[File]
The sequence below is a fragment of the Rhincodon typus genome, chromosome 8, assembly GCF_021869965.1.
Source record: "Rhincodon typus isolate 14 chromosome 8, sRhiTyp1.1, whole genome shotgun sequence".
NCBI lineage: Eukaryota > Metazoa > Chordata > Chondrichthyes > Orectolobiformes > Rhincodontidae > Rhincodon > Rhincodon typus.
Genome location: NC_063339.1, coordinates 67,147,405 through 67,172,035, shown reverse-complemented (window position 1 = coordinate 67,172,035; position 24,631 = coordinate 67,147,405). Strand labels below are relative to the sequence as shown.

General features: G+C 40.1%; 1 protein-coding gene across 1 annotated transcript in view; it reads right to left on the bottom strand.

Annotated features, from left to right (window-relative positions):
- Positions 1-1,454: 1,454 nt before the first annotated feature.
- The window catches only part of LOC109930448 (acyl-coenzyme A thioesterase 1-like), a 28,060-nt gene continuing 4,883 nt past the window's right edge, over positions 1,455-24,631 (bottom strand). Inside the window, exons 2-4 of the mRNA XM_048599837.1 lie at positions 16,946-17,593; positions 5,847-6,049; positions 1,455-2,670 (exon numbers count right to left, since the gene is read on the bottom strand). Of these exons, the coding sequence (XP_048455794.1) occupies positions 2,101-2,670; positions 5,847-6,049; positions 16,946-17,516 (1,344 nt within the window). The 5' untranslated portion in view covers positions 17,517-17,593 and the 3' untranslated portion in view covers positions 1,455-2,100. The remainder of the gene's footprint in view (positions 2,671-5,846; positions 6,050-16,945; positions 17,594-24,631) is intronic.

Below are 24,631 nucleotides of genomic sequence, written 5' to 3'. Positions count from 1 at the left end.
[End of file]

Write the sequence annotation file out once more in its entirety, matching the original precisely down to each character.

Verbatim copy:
The sequence below is a fragment of the Rhincodon typus genome, chromosome 8, assembly GCF_021869965.1.
Source record: "Rhincodon typus isolate 14 chromosome 8, sRhiTyp1.1, whole genome shotgun sequence".
NCBI lineage: Eukaryota > Metazoa > Chordata > Chondrichthyes > Orectolobiformes > Rhincodontidae > Rhincodon > Rhincodon typus.
Genome location: NC_063339.1, coordinates 67,147,405 through 67,172,035, shown reverse-complemented (window position 1 = coordinate 67,172,035; position 24,631 = coordinate 67,147,405). Strand labels below are relative to the sequence as shown.

General features: G+C 40.1%; 1 protein-coding gene across 1 annotated transcript in view; it reads right to left on the bottom strand.

Annotated features, from left to right (window-relative positions):
- Positions 1-1,454: 1,454 nt before the first annotated feature.
- The window catches only part of LOC109930448 (acyl-coenzyme A thioesterase 1-like), a 28,060-nt gene continuing 4,883 nt past the window's right edge, over positions 1,455-24,631 (bottom strand). Inside the window, exons 2-4 of the mRNA XM_048599837.1 lie at positions 16,946-17,593; positions 5,847-6,049; positions 1,455-2,670 (exon numbers count right to left, since the gene is read on the bottom strand). Of these exons, the coding sequence (XP_048455794.1) occupies positions 2,101-2,670; positions 5,847-6,049; positions 16,946-17,516 (1,344 nt within the window). The 5' untranslated portion in view covers positions 17,517-17,593 and the 3' untranslated portion in view covers positions 1,455-2,100. The remainder of the gene's footprint in view (positions 2,671-5,846; positions 6,050-16,945; positions 17,594-24,631) is intronic.

Below are 24,631 nucleotides of genomic sequence, written 5' to 3'. Positions count from 1 at the left end.